It is possible to live in the light even though we are surrounded by darkness.

For more reflections about dispelling the dark, type the word Light in the blog search box and see where the light leads you.  Click on the image above to read a story about two brothers and the lesson that the “first light” brought to them. 


A re-post from August 30, 2012.

Image from: http://nandini-j.blogspot.com/2012/01/two-brothers-chinese-story-on-respect.html

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Friday, September 20, 2019

1 Corinthians 2:10: The Spirit scrutinizes everything, even the depths of God.

When a political, social or religious structure prohibits us from asking questions we need to be wary.

When friends, relatives or colleagues tell us to keep secrets we must not go along with the group.

When we are tempted to conceal truth, to fog reality or look the other way we are obliged to seek clarity and advocate for openness.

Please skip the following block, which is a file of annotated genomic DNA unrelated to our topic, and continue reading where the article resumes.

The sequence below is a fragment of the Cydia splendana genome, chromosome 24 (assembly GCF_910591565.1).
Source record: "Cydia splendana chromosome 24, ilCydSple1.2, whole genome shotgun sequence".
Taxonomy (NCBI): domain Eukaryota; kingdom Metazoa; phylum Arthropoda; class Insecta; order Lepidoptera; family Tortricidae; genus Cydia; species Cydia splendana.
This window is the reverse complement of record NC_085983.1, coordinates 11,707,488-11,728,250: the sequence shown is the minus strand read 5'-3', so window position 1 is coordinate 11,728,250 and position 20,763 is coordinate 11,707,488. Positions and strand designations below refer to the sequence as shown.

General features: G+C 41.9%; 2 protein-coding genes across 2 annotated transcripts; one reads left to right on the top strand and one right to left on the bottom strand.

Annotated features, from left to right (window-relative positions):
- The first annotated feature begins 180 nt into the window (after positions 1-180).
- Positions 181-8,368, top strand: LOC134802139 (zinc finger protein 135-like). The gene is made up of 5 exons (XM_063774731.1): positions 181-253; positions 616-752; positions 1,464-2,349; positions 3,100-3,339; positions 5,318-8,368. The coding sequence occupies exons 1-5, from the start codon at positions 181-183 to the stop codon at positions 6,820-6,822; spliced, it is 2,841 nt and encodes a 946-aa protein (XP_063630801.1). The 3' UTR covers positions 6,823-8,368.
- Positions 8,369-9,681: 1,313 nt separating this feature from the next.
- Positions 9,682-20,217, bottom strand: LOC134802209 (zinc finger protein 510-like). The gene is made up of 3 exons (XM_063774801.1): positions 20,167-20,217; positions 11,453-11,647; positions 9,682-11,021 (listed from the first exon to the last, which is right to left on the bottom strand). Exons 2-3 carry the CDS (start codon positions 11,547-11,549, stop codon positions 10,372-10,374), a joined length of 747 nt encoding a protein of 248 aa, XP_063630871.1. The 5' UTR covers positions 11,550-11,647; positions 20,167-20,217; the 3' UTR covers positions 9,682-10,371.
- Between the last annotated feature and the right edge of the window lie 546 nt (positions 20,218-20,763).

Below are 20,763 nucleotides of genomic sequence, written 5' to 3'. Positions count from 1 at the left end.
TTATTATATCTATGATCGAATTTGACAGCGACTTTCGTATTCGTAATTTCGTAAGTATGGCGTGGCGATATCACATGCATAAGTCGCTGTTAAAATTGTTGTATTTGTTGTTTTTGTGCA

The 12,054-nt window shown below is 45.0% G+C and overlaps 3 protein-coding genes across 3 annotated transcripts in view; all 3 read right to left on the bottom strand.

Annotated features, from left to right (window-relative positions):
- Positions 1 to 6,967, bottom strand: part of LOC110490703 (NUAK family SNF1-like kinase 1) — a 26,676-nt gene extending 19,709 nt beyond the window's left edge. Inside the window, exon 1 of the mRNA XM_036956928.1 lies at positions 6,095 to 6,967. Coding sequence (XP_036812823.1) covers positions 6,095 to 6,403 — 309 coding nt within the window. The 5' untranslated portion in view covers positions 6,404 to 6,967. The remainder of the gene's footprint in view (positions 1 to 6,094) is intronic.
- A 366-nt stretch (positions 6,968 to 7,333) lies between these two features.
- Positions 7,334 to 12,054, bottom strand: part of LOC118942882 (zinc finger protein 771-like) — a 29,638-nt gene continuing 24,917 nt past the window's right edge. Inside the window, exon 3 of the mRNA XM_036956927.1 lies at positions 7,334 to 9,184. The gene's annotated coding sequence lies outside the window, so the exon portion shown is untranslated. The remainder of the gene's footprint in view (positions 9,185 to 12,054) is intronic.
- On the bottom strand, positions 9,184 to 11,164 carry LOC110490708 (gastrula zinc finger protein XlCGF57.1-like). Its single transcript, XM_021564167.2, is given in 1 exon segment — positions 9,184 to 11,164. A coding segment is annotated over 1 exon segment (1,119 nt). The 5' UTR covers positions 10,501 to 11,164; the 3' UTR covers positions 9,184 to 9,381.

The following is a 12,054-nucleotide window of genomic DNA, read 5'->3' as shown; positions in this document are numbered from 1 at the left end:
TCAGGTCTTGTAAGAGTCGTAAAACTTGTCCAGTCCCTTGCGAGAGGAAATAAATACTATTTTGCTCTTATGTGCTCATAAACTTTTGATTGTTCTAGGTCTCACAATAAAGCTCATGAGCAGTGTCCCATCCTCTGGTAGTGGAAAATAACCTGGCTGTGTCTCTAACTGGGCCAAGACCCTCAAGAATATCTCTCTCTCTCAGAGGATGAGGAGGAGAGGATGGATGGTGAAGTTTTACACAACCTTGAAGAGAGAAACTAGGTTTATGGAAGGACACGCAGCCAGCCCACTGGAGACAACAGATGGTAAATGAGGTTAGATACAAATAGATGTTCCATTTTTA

God says: Do not be afraid to scrutinize your surroundings; honest questions bring you to the truth.  Many will attempt to keep you far from me and away from the light but I can and do permeate all space.  I am present in all times.  I penetrate closed doors and I enter hard hearts. I soften stiff necks and I convert the most twisted sinner.  So do not fear inquiry; it becomes you.  Do not be afraid to allow your doubts to generate questions that will free you from fear.  I am open to each of you.  I have told you who I am and how I am.  I know all about you for I have created you in my image.  Scrutinize everything, even me.  I long to hold you within my own heart.

For more reflections, type the word Ask God or Asking God into the blog search box to see where the Spirit leads you.


A re-post from August 28, 2012.

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2 Maccabees 1 and 2: The Ark Hidden During Captivity

Second Sunday of Easter, April 28, 2019

The Ark of the Covenant

Written on July 19, 2008 and posted today as a Favorite . . .

The HARPERCOLLINS COMMENTARY gives a wonderful exegesis of all four books of the Maccabees, but today we look at just these first 2 chapters of 2 Maccabees which the Douay Version refers to as the incident of the hidden temple fire or as “The Hidden Ark during the Captivity”.  All of this sets me to thinking about the wonder of our creation, about the mystery of our personal and collective evolution, and about how and when we go into captivity . . . how and when we return from exile.